A Time and Attendance (T&A) system can provide real time visibility of the entire workforce’s attendance and location anytime, anywhere. It enables a company to record staff attendance by collecting data in a number of ways, so you always know who’s in and who’s out. They range from the traditional clock on the wall that uses cards, tokens or biometrics, to apps that employees can download to their mobile devices, online apps, even dialling in by telephone. ‘Zoning’ can also help, so you can see exactly who is working in which department or area of the building at any time – especially out of normal working hours.

The tracking facility within a T&A system also helps to protect lone workers from a health and safety aspect. It can alert managers if staff do not turn up in the event of an incident, to direct help quickly to the right location, whether that is extra staff or the emergency services.

It’s important for the morale of your team and the effectiveness of any department to ensure your lone workers are as much a part of the business as everyone else. As well as knowing where they are, and the hours that they are working, it’s vital to get them to check in regularly and meet up with colleagues so that they feel part of the team. Lone working should not mean working alone.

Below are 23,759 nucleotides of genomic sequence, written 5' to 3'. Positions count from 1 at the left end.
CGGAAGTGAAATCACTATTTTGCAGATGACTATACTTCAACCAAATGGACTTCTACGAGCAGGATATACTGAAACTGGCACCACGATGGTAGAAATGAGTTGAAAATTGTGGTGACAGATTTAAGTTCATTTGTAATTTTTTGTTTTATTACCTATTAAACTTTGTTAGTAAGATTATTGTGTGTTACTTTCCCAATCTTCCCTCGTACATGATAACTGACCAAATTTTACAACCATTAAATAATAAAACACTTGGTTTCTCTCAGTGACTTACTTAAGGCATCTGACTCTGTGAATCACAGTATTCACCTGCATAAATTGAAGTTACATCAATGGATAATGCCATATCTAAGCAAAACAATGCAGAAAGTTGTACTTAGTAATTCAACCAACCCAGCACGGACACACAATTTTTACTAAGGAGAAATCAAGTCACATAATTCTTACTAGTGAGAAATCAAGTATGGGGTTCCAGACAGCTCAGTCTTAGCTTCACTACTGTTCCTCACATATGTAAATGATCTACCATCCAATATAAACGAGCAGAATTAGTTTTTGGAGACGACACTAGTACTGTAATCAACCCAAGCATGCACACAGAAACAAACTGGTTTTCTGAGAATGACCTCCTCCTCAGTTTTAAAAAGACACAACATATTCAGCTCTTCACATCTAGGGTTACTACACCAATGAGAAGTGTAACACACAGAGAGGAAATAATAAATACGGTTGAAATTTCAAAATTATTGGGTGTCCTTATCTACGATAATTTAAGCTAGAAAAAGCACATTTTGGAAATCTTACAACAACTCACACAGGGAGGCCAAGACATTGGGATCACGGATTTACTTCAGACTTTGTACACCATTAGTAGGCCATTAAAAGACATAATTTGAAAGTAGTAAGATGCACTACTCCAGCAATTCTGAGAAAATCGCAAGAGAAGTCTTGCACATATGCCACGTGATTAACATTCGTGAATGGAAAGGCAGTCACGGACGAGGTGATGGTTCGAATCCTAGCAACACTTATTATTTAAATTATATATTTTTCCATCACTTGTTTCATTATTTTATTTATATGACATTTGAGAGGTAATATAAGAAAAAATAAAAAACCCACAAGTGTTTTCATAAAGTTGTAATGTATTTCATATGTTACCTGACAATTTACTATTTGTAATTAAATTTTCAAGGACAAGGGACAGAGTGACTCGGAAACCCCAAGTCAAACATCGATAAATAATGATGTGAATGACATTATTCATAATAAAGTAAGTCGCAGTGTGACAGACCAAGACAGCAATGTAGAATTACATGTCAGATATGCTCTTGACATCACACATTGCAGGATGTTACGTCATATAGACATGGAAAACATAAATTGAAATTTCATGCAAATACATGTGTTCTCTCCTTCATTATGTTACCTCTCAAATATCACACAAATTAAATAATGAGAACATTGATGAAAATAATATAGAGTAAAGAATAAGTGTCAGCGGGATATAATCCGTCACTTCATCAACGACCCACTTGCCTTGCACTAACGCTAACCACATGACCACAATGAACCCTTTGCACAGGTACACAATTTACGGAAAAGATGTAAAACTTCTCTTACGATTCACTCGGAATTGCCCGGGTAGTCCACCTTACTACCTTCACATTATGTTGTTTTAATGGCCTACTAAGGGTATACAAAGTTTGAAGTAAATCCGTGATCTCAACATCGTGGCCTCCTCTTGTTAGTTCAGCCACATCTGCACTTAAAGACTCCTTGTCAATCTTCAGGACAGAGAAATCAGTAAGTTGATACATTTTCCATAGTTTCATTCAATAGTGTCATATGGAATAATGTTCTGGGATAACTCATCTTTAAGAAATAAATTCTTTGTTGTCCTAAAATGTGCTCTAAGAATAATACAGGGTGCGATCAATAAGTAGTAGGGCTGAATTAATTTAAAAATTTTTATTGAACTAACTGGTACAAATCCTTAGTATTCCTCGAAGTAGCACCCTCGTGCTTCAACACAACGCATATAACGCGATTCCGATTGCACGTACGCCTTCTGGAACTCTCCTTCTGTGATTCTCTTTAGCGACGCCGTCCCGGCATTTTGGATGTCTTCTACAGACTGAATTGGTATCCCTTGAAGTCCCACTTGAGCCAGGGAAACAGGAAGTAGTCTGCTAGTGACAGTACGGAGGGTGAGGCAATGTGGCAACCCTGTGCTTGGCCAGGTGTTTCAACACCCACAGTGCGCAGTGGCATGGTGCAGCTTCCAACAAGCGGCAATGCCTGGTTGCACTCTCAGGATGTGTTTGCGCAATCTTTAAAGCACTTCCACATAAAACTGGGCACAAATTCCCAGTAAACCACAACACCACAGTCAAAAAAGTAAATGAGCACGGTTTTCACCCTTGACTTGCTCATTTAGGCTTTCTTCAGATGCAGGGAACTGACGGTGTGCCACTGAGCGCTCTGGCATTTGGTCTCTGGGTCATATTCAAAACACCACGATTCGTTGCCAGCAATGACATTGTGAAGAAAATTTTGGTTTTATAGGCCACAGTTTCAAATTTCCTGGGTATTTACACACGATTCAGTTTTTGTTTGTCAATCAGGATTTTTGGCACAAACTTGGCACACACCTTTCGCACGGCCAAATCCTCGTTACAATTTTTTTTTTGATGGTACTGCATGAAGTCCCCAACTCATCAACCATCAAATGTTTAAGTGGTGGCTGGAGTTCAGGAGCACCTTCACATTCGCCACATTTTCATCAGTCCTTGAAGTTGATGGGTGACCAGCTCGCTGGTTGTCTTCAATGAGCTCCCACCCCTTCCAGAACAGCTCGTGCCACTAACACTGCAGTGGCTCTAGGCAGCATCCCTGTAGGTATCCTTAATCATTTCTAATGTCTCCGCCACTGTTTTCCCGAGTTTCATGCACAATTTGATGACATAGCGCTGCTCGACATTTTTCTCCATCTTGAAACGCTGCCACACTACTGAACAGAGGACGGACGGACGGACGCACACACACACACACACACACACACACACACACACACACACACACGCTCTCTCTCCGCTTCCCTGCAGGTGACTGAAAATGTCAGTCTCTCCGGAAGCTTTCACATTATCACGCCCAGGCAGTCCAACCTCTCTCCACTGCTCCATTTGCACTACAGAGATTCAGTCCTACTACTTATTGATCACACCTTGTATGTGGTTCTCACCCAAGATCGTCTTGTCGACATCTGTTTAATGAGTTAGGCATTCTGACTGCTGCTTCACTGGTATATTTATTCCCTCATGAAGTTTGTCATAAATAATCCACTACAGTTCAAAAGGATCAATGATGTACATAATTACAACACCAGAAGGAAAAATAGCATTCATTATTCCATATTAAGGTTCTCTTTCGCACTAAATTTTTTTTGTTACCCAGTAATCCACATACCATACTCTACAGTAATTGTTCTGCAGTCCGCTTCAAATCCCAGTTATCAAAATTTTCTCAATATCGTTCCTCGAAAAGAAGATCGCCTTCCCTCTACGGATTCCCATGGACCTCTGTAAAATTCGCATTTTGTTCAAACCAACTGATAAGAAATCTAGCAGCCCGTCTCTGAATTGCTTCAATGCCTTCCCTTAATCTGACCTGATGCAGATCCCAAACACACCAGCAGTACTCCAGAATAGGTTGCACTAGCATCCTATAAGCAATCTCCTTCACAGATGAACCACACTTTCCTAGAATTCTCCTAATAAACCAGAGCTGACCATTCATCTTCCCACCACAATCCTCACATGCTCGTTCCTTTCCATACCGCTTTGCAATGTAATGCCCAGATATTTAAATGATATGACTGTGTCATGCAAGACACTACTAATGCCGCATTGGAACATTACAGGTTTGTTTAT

To find out more about HFX and our solutions please call 03333 44 7872,
email sales@hfx.co.uk or visit http://www.hfx.co.uk

Lone Workers – The Hidden Workforce

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There are over 6 million lone workers in the UK which represents about 20% of the UK workforce. They represent the “hidden” workforce that is under represented in an office they rarely frequent.

Lone Workers can be found in most – if not all – organisations across industry and performing a varied set of functions for the business.

The NHS is one such organisation with up to 100,000 (9% of its workforce) health care professionals who work on their own every day.

There are significant challenges for organisations with Lone Workers that are often underestimated by senior management and misunderstood by managers. This can often manifest itself by regarding Lone Workers as a nuisance or “heavy maintenance” because systems, processes and procedures are often designed around the majority (80%+) office-based staff.